Perfect City: Avoidance Mapping

Avoidance Mapping is a social exercise and workshop that makes our invisible knowledge about the city visible. How do you belong when you move through a place? What protects us in the city, and how does our need for protection change depending on our age, race, ability, gender or size? We’ll ask you to make maps of something you avoid as you go through your day in New York City. We’ll discuss our maps together and talk about new ways we can make cities inclusive for everyone. Perfect City has used Avoidance Mapping with city officials, urban planners and architects, artists and shelter residents.


Formed in 2016, Perfect City is a 20-year art and advocacy working group looking at gentrification, gender equity and urban planning. Housed at Abrons Arts Center through a PATHS social practice residency, we create performances, walking tours and public conversations, teach workshops in colleges, community centers and women’s shelters, and write for architecture and urban studies journals. Our work starts with a series of community agreements that lets newcomers and working group members participate with real depth and safety. Formed by theater artist Aaron Landsman, Perfect City is collectively run with young artists and organizers Tyler Diaz, Jahmorei Snipes and Tiffany Zorrilla. Our founding principle is that people who grow up in cities are the ones best suited to plan more equitable futures, but that gentrification’s policy and design priorities hold marginalized city-dwellers back from creating those futures.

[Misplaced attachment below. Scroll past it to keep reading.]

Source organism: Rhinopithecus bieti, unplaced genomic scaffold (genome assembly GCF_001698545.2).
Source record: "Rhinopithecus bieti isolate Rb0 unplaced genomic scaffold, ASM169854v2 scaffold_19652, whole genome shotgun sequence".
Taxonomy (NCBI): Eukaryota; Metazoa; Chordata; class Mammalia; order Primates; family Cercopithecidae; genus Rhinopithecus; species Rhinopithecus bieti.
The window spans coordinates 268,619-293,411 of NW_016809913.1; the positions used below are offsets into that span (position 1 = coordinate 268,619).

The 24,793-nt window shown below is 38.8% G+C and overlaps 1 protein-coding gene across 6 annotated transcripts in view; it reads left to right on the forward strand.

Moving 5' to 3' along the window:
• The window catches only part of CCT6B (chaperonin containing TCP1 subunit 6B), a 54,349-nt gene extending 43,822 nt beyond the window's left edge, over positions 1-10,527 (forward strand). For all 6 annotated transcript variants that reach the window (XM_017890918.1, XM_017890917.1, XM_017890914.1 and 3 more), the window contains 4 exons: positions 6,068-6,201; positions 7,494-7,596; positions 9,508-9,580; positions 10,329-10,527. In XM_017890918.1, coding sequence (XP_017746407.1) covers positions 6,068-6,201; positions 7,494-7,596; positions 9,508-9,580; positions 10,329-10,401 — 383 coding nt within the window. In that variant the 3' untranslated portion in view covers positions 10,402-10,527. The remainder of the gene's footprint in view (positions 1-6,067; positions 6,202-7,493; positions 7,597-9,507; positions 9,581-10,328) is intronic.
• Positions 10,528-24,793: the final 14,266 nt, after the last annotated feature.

Perfect City is supported by an Abrons Arts Center, and has been funded by the Jerome, Rubin and Graham Foundations, individual donors, LMCC, Princeton University and Confident Futures, a research project in New York and Amsterdam.

Photo by Sinday Iganza